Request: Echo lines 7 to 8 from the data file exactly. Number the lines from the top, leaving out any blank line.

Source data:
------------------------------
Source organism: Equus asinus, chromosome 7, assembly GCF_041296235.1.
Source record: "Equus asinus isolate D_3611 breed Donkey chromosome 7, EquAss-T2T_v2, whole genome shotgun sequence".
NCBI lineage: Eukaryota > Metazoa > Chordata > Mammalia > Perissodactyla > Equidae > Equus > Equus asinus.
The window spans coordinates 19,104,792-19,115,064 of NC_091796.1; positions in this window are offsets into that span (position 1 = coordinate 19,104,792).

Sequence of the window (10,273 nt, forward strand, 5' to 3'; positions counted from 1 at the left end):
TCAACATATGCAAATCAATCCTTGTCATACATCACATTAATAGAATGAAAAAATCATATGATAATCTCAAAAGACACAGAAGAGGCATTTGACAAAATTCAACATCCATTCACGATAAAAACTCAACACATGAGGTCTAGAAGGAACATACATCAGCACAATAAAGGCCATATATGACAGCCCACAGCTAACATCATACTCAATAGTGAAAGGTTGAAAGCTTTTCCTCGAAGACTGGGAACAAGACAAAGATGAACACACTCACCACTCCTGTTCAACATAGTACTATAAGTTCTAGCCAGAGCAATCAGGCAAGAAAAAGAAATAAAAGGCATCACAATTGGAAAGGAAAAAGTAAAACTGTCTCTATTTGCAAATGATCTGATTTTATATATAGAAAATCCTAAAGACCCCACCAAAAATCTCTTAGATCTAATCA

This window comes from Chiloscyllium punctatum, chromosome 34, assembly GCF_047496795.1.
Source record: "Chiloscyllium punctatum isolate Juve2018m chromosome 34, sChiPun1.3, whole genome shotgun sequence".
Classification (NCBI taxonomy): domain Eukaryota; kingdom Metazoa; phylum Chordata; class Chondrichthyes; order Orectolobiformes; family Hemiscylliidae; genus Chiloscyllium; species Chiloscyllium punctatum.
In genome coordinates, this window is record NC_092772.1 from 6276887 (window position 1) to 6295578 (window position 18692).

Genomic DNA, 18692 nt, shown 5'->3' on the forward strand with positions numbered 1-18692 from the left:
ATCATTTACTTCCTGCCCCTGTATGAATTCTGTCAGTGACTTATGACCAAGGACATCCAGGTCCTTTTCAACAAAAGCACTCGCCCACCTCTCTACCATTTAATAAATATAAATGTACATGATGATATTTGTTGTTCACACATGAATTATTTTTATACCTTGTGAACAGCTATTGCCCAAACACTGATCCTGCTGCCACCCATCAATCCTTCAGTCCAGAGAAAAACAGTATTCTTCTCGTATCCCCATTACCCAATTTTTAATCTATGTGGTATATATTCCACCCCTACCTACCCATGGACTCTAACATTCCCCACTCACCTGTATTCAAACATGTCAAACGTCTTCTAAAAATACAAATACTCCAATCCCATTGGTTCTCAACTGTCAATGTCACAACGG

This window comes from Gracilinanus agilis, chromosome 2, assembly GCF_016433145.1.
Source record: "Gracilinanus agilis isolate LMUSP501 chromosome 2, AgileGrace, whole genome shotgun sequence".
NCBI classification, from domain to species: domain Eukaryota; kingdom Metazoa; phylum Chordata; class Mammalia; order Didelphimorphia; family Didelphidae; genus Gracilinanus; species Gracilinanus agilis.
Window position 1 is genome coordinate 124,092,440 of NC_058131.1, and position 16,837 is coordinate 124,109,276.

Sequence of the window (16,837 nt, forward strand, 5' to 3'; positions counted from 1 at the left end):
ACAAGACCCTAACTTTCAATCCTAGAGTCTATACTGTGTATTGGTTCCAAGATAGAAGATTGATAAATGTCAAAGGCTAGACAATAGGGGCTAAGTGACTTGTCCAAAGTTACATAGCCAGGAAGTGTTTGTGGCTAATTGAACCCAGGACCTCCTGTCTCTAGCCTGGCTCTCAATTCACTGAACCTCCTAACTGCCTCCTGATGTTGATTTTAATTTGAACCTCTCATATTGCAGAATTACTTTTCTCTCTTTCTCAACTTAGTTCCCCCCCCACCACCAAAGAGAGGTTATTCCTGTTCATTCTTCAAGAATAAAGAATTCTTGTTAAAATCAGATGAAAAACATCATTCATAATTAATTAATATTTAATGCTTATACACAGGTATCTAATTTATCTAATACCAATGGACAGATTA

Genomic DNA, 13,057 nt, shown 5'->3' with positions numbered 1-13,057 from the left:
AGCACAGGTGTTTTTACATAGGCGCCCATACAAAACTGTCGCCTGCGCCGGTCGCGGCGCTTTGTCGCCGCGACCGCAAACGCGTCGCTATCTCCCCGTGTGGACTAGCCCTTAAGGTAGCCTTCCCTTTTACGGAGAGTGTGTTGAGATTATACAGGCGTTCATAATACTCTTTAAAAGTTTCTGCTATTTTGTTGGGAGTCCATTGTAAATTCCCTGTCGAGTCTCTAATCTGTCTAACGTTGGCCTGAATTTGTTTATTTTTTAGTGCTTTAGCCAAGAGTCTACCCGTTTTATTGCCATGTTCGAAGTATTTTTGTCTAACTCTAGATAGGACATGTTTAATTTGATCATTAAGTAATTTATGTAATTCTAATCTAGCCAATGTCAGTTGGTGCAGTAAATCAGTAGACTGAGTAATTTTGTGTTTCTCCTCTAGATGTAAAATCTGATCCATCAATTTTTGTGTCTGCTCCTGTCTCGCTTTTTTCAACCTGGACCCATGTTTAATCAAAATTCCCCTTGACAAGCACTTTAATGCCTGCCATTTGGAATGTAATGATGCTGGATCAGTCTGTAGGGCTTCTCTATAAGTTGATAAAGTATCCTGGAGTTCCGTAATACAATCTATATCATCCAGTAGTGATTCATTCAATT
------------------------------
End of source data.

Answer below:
This window comes from Chiloscyllium punctatum, chromosome 34, assembly GCF_047496795.1.
Source record: "Chiloscyllium punctatum isolate Juve2018m chromosome 34, sChiPun1.3, whole genome shotgun sequence".